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Found 1 result

  1. Ozzy

    Full Hospitals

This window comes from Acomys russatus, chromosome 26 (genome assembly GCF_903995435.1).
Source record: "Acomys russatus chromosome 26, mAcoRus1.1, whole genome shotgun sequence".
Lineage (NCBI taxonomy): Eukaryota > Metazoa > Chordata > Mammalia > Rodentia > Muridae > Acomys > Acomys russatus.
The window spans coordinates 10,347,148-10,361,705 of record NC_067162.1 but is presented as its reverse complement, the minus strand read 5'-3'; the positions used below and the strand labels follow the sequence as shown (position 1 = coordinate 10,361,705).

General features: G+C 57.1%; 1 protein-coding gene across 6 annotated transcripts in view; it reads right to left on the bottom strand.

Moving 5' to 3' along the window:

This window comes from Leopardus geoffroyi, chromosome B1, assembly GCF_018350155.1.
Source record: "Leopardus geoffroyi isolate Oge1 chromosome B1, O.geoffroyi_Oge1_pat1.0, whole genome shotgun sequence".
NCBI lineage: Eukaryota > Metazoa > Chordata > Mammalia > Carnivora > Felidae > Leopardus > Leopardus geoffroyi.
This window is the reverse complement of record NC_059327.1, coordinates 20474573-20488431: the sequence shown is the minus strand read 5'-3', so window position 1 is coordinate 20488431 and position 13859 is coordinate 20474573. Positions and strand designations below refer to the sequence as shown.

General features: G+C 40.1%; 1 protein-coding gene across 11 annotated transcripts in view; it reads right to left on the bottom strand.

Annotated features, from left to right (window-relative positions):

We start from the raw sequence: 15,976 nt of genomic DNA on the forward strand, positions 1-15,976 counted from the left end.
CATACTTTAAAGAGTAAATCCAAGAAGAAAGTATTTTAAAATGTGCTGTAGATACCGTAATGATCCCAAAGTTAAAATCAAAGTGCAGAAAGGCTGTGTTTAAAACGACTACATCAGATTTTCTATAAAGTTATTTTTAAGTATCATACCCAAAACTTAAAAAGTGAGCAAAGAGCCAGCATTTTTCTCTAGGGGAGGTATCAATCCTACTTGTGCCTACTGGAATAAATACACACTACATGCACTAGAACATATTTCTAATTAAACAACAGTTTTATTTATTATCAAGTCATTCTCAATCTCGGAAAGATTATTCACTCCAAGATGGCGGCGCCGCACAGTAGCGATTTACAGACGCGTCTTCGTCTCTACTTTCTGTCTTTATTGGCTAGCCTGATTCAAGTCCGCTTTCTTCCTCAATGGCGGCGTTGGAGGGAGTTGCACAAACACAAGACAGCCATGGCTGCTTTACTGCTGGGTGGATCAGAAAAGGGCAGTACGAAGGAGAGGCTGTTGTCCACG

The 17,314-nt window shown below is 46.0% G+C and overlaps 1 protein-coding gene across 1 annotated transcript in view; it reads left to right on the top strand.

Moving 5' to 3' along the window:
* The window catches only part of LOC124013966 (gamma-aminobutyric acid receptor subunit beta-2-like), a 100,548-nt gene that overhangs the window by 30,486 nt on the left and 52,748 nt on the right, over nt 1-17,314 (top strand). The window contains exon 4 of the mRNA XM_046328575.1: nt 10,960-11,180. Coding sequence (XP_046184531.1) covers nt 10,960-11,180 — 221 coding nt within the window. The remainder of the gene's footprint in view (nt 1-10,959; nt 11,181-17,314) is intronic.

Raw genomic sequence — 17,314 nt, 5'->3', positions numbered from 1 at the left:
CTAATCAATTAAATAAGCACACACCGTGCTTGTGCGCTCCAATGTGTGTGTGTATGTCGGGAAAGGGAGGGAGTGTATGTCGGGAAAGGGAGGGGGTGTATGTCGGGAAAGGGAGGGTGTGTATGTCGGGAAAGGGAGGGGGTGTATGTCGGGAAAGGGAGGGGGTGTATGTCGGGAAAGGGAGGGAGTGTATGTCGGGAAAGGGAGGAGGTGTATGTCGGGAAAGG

As result of the campaign against Fort Donelson, the Union suffered 507 killed and 1976 wounded; and the Confederates lost 327 killed and reported 1127 wounded. And because the United States Forces were victorious, Federal forces were responsible for burying (or removing for burial) over 800 dead; and providing care for more than 3000 wounded. Many wounded Confederate soldiers were sent to Union hospitals in Louisville (which got General U.S. Grant off-side with Don Carlos Buell, who complained to Henry Halleck about wounded soldiers being deposited in his Military District without permission.) The remainder, Union and Rebel, mostly went to hospitals in Paducah, Mound City, St. Louis, and elsewhere. But, by the end of February 1862, many Union soldiers were still unaccounted for -- by their families back home. And the mostly full hospitals along the Ohio River and Mississippi Rivers were not emptying. (And there was concern that the 700-bed Hospital at Mound City was kept full due to incompetence of the Director, Doctor Franklin.) The people of Illinois expressed their dissatisfaction in newspapers; and in letters to their Representatives in Springfield. In response, at the end of February, Governor Yates of Illinois sent a Commission of Doctors to Cairo on a fact-finding mission [see Chicago Daily Tribune of 25 FEB 1862, page 1.] Doctors Curtis, Johns and Williams, and Major Starring, visited the most concerning facilities. As a result, the hospitals at Mound City and Paducah were found to be full because of the large numbers of recently admitted sick men (who added their numbers to the slowly departing Fort Donelson wounded.) Dr. Franklin at Mound City was determined to be doing his best: he had even sent 100 men home on furlough to complete their recoveries. And, at Fort Donelson, the Commissioners compiled more complete records of the dead; and discovered over 200 wounded men still in vicinity (many of these wounded Union soldiers had been captured by the Rebels during the Campaign, and placed in Nashville hospitals for care. And remained behind when the Confederates evacuated. ) About 100 of the worst cases were sent to St. Louis for hospitalization; 115 others were sent home on furlough. Governor Yates published his March 7th report in the 14 MAR 1862 edition of the Chicago Daily Tribune. A few days later, General Lew Wallace sent over 200 desperately sick men away from Crump's Landing aboard the steamer, Telegraph, for treatment that could not be acquired at Savannah, Tennessee... and unwittingly initiated friction between himself and General Grant (and infuriated the prickly Henry Halleck, who hated malingerers, and believed "his Furlough System" was being abused.) And, although this topic has been covered pretty thoroughly, it turns out... there is more to the story. Ozzy References: http://chroniclingamerica.loc.gov/lccn/sn84031490/1862-03-14/ed-1/seq-3/#date1=1862&sort=date&rows=20&words=FRANKLIN+Franklin&searchType=basic&sequence=0&index=16&state=Illinois&date2=1862&proxtext=Franklin&y=0&x=0&dateFilterType=yearRange&page=10 Chicago Daily Tribune for 14 MAR 1862 and 25 FEB 1862. http://en.wikipedia.org/wiki/Battle_of_Fort_Donelson Fort Donelson casualty figures.
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